(CNN) – A three-judge Minnesota court ruled Tuesday that approximately 4,800 out of a total of nearly 12,000 rejected absentee ballots would be considered in Republican Norm Coleman's effort to retain his Senate seat.
"This is a victory for thousands of Minnesotans whose rejected absentee ballots will now be properly reviewed in this election," Ben Ginsberg, a legal spokesman for the Coleman campaign said in a statement released Tuesday. "We've continually called for every valid vote to be counted, and counted only once. This is a strong step in the right direction, and we applaud the decision of the court today."
The Franken campaign said the ruling brought some certainty to the litigation to determine who will be declared the winner in the razor-thin race.
The "universe [of Coleman's case] has now come to a defined place," Franken attorney Marc Elias said in a statement Tuesday. "We now know the scope of ballots they will be permitted to argue from."
On Election Night, Coleman held a slim lead of a few hundred votes over Democrat Al Franken in a race where 3 million votes were cast. But after the recount that followed, the state canvassing board declared Franken the winner by 225 votes.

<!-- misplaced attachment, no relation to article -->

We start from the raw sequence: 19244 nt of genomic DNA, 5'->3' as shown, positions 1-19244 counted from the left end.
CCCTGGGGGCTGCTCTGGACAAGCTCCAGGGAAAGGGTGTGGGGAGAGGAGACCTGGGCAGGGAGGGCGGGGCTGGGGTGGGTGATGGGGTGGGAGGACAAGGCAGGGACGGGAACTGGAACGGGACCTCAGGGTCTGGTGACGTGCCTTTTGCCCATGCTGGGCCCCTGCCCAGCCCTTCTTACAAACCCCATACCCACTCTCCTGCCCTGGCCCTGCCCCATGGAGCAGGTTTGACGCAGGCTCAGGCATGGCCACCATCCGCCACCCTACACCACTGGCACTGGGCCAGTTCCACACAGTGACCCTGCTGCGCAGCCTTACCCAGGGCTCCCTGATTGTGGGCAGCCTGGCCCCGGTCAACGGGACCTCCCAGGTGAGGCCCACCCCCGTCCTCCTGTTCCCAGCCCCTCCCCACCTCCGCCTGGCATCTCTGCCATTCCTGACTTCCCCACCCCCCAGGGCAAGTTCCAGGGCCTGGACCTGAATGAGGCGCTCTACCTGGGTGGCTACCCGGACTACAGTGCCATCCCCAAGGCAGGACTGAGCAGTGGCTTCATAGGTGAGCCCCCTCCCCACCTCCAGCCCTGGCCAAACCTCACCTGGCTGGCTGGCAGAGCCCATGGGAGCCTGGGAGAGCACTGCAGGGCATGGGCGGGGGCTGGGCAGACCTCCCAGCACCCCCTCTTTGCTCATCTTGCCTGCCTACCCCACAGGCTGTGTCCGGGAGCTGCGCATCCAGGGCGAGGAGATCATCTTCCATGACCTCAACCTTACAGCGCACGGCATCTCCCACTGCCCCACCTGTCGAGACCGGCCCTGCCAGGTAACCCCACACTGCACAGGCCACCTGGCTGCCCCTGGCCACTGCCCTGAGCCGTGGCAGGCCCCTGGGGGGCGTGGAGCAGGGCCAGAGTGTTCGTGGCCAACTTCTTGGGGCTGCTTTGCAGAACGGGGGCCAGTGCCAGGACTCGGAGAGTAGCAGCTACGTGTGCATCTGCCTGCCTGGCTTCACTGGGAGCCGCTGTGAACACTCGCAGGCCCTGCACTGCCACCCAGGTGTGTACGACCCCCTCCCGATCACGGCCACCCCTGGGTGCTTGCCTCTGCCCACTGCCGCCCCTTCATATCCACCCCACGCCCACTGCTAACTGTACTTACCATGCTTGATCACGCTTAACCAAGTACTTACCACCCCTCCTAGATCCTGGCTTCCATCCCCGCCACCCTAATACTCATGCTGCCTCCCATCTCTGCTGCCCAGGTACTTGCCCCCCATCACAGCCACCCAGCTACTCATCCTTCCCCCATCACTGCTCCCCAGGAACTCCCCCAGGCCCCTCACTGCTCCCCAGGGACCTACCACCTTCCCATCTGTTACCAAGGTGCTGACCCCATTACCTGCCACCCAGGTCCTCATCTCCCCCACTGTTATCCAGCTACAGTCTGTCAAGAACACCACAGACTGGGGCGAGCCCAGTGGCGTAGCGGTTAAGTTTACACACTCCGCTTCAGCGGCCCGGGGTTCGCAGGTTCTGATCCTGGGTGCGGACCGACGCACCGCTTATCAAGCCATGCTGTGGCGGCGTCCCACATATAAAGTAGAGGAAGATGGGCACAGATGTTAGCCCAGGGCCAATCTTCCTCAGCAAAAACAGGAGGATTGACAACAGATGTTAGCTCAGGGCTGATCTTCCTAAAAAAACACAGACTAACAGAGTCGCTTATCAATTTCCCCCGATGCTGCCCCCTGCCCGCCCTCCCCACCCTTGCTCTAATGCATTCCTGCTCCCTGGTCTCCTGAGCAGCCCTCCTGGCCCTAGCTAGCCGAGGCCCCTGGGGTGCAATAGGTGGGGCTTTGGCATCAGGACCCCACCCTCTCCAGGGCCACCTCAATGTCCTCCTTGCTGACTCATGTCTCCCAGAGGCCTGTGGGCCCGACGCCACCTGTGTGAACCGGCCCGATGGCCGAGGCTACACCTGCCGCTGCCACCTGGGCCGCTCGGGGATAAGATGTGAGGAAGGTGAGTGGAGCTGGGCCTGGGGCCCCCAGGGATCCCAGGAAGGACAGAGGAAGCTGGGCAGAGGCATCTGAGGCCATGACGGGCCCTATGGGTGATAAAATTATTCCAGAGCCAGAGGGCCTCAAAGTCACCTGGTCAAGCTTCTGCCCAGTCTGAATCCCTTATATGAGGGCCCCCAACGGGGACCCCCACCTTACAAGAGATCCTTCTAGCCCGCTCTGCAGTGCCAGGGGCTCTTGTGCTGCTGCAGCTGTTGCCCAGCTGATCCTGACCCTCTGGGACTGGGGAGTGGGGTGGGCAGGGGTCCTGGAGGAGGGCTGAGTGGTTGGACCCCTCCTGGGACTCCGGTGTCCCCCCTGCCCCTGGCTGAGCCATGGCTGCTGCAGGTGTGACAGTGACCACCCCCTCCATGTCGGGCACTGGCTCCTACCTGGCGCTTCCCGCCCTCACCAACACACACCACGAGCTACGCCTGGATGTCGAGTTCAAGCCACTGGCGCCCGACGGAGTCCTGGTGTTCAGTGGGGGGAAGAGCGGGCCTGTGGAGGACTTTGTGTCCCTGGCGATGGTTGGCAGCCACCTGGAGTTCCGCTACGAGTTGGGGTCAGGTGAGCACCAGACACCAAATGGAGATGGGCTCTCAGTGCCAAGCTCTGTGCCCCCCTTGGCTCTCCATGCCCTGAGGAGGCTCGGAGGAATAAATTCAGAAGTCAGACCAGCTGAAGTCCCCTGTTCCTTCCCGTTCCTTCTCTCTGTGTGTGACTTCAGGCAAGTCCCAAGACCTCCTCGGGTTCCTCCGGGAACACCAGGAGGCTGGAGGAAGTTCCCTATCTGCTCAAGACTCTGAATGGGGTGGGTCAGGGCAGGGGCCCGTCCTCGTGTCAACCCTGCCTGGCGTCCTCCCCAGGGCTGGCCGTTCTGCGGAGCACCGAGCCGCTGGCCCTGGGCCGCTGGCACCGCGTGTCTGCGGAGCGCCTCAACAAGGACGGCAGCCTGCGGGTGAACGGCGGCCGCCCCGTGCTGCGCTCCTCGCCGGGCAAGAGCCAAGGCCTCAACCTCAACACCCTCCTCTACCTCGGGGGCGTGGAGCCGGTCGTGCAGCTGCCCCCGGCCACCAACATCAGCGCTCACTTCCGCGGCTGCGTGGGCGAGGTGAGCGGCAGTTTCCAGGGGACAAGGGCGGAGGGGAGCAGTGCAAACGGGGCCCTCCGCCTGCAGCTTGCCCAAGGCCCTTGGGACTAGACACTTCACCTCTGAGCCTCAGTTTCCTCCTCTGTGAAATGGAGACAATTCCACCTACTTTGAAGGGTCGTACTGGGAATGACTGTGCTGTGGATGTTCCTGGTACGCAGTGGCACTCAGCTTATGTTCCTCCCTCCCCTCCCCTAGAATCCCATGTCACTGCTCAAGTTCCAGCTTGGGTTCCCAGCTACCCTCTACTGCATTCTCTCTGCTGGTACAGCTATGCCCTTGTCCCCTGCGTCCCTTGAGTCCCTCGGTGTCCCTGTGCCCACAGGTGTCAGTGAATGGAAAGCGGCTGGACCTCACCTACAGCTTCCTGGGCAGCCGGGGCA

The Coleman team argues that a number of absentee ballots had been incorrectly counted or rejected by the canvassing board, and filed a post election contest before the three-judge court. Coleman is also arguing that some votes were counted twice.
The court ruled today on a Franken motion to limit the number of rejected absentee ballots to fewer than 700, rather than the roughly 12,000 requested by the Coleman camp.
The Franken campaign is set to ask the Minnesota Supreme Court on February 5 to order Gov. Tim Pawlenty and Secretary of State Mark Ritchie to issue a temporary election certificate so Franken can be seated in the Senate. Both men have refused, saying they will wait until the matter is resolved definitively by the courts.